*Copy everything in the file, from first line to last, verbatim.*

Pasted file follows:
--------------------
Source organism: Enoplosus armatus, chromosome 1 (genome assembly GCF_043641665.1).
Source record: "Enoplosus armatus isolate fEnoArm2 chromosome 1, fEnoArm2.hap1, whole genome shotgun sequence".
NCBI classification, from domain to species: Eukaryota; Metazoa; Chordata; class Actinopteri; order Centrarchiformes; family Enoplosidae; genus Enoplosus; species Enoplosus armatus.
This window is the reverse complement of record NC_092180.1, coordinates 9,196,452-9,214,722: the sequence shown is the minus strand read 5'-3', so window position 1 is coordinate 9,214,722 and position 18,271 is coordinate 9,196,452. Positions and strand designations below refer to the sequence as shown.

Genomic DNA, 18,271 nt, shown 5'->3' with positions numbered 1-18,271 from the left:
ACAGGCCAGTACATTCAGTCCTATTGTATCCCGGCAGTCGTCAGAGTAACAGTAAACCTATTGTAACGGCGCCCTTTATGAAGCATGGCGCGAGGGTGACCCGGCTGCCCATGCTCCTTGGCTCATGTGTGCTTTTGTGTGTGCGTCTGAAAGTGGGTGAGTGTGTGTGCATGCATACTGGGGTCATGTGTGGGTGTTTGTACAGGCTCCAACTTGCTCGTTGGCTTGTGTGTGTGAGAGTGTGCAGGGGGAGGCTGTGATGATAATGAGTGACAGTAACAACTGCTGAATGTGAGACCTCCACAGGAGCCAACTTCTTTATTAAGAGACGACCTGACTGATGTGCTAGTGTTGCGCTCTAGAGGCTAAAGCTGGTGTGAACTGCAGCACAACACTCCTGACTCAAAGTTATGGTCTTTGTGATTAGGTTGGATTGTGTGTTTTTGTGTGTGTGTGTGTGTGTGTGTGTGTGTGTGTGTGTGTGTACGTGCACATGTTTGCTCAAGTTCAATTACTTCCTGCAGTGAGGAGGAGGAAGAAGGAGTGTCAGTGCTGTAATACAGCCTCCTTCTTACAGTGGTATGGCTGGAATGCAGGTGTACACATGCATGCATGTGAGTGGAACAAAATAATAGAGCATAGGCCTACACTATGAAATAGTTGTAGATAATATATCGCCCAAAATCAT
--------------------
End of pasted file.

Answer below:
Source organism: Enoplosus armatus, chromosome 1 (genome assembly GCF_043641665.1).
Source record: "Enoplosus armatus isolate fEnoArm2 chromosome 1, fEnoArm2.hap1, whole genome shotgun sequence".
NCBI classification, from domain to species: Eukaryota; Metazoa; Chordata; class Actinopteri; order Centrarchiformes; family Enoplosidae; genus Enoplosus; species Enoplosus armatus.
This window is the reverse complement of record NC_092180.1, coordinates 9,196,452-9,214,722: the sequence shown is the minus strand read 5'-3', so window position 1 is coordinate 9,214,722 and position 18,271 is coordinate 9,196,452. Positions and strand designations below refer to the sequence as shown.

Genomic DNA, 18,271 nt, shown 5'->3' with positions numbered 1-18,271 from the left:
ACAGGCCAGTACATTCAGTCCTATTGTATCCCGGCAGTCGTCAGAGTAACAGTAAACCTATTGTAACGGCGCCCTTTATGAAGCATGGCGCGAGGGTGACCCGGCTGCCCATGCTCCTTGGCTCATGTGTGCTTTTGTGTGTGCGTCTGAAAGTGGGTGAGTGTGTGTGCATGCATACTGGGGTCATGTGTGGGTGTTTGTACAGGCTCCAACTTGCTCGTTGGCTTGTGTGTGTGAGAGTGTGCAGGGGGAGGCTGTGATGATAATGAGTGACAGTAACAACTGCTGAATGTGAGACCTCCACAGGAGCCAACTTCTTTATTAAGAGACGACCTGACTGATGTGCTAGTGTTGCGCTCTAGAGGCTAAAGCTGGTGTGAACTGCAGCACAACACTCCTGACTCAAAGTTATGGTCTTTGTGATTAGGTTGGATTGTGTGTTTTTGTGTGTGTGTGTGTGTGTGTGTGTGTGTGTGTGTGTGTGTACGTGCACATGTTTGCTCAAGTTCAATTACTTCCTGCAGTGAGGAGGAGGAAGAAGGAGTGTCAGTGCTGTAATACAGCCTCCTTCTTACAGTGGTATGGCTGGAATGCAGGTGTACACATGCATGCATGTGAGTGGAACAAAATAATAGAGCATAGGCCTACACTATGAAATAGTTGTAGATAATATATCGCCCAAAATCAT